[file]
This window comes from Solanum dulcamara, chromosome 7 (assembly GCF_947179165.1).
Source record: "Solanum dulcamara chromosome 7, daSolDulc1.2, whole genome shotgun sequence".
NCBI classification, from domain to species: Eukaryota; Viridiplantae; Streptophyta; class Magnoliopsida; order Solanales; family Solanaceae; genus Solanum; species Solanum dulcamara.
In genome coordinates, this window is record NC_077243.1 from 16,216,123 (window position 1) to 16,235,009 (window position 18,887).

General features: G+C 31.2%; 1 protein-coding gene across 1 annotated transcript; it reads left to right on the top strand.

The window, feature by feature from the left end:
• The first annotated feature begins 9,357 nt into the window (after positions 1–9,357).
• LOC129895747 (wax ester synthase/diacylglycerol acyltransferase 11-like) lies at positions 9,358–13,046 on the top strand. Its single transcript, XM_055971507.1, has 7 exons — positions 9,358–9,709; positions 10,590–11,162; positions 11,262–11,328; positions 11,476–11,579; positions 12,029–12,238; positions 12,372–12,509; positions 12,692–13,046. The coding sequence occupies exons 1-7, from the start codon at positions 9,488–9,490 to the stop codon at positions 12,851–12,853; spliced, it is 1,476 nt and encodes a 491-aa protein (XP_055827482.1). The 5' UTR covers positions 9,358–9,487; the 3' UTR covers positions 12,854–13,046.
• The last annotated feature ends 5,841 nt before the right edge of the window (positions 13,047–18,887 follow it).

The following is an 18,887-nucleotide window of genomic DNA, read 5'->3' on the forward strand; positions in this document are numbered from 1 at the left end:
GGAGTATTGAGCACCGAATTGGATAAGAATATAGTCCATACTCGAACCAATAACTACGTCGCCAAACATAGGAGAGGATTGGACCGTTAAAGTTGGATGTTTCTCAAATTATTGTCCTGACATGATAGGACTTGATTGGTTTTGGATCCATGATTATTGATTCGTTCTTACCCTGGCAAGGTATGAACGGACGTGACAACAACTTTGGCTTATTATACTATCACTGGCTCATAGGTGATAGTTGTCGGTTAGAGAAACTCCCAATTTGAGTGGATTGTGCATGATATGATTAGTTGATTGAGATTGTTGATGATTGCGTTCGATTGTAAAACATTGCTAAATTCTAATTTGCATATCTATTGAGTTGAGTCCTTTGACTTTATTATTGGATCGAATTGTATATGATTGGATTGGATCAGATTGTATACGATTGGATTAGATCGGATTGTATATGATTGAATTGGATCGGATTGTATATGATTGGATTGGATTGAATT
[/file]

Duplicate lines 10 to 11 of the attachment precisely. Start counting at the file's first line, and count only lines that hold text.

The following is an 18,887-nucleotide window of genomic DNA, read 5'->3' on the forward strand; positions in this document are numbered from 1 at the left end:
GGAGTATTGAGCACCGAATTGGATAAGAATATAGTCCATACTCGAACCAATAACTACGTCGCCAAACATAGGAGAGGATTGGACCGTTAAAGTTGGATGTTTCTCAAATTATTGTCCTGACATGATAGGACTTGATTGGTTTTGGATCCATGATTATTGATTCGTTCTTACCCTGGCAAGGTATGAACGGACGTGACAACAACTTTGGCTTATTATACTATCACTGGCTCATAGGTGATAGTTGTCGGTTAGAGAAACTCCCAATTTGAGTGGATTGTGCATGATATGATTAGTTGATTGAGATTGTTGATGATTGCGTTCGATTGTAAAACATTGCTAAATTCTAATTTGCATATCTATTGAGTTGAGTCCTTTGACTTTATTATTGGATCGAATTGTATATGATTGGATTGGATCAGATTGTATACGATTGGATTAGATCGGATTGTATATGATTGAATTGGATCGGATTGTATATGATTGGATTGGATTGAATT